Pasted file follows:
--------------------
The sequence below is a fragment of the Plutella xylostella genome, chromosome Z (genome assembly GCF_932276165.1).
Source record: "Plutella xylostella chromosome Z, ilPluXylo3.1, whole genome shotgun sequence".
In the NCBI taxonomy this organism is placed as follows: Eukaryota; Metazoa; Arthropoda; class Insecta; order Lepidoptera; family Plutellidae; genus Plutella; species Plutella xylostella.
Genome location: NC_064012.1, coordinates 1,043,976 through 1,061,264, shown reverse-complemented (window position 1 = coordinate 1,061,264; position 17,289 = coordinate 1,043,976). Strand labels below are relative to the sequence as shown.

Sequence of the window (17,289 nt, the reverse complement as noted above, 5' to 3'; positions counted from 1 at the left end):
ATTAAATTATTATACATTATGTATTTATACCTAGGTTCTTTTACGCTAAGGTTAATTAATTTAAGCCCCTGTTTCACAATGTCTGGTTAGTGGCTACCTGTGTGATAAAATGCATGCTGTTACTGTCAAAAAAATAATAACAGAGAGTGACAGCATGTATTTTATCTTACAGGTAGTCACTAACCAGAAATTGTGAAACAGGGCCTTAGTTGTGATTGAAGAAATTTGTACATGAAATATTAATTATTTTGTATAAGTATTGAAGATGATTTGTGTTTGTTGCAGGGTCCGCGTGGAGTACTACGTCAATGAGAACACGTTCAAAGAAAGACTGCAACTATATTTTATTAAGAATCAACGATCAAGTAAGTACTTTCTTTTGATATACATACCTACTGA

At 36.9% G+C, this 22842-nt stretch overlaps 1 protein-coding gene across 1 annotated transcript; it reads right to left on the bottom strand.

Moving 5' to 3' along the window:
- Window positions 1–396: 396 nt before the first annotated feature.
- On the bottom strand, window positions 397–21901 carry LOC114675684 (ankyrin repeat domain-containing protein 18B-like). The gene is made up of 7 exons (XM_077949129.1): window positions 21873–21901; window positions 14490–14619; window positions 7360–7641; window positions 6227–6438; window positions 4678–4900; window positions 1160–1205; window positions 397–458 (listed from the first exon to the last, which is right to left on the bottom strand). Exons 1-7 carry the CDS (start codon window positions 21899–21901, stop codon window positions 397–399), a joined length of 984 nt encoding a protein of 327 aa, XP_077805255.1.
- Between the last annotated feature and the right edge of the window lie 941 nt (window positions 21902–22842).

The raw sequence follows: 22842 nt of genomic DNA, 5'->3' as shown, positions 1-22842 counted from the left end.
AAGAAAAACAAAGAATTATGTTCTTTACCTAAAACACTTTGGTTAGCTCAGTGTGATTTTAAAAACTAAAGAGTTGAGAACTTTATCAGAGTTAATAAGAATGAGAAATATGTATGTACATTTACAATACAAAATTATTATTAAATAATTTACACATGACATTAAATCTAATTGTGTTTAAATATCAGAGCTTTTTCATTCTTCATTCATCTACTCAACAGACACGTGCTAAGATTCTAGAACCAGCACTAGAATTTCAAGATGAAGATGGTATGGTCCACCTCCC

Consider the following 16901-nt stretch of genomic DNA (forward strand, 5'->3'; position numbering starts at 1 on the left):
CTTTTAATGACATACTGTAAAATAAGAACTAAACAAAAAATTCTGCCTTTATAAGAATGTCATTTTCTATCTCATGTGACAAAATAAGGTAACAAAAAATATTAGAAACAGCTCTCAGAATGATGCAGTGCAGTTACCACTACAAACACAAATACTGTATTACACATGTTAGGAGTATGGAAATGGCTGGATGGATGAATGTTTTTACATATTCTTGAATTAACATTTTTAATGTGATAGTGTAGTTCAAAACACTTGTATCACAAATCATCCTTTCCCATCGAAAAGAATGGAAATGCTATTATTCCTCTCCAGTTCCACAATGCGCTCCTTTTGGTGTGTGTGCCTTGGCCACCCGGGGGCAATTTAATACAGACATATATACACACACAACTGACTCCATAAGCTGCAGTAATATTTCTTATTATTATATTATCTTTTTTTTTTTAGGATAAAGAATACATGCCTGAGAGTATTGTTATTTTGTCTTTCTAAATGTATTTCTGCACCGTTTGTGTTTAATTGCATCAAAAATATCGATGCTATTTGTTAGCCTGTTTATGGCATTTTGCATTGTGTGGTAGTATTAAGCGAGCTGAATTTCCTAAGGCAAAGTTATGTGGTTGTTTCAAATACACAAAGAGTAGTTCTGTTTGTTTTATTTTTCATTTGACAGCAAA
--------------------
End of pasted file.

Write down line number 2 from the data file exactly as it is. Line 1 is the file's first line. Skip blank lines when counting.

Source record: "Plutella xylostella chromosome Z, ilPluXylo3.1, whole genome shotgun sequence".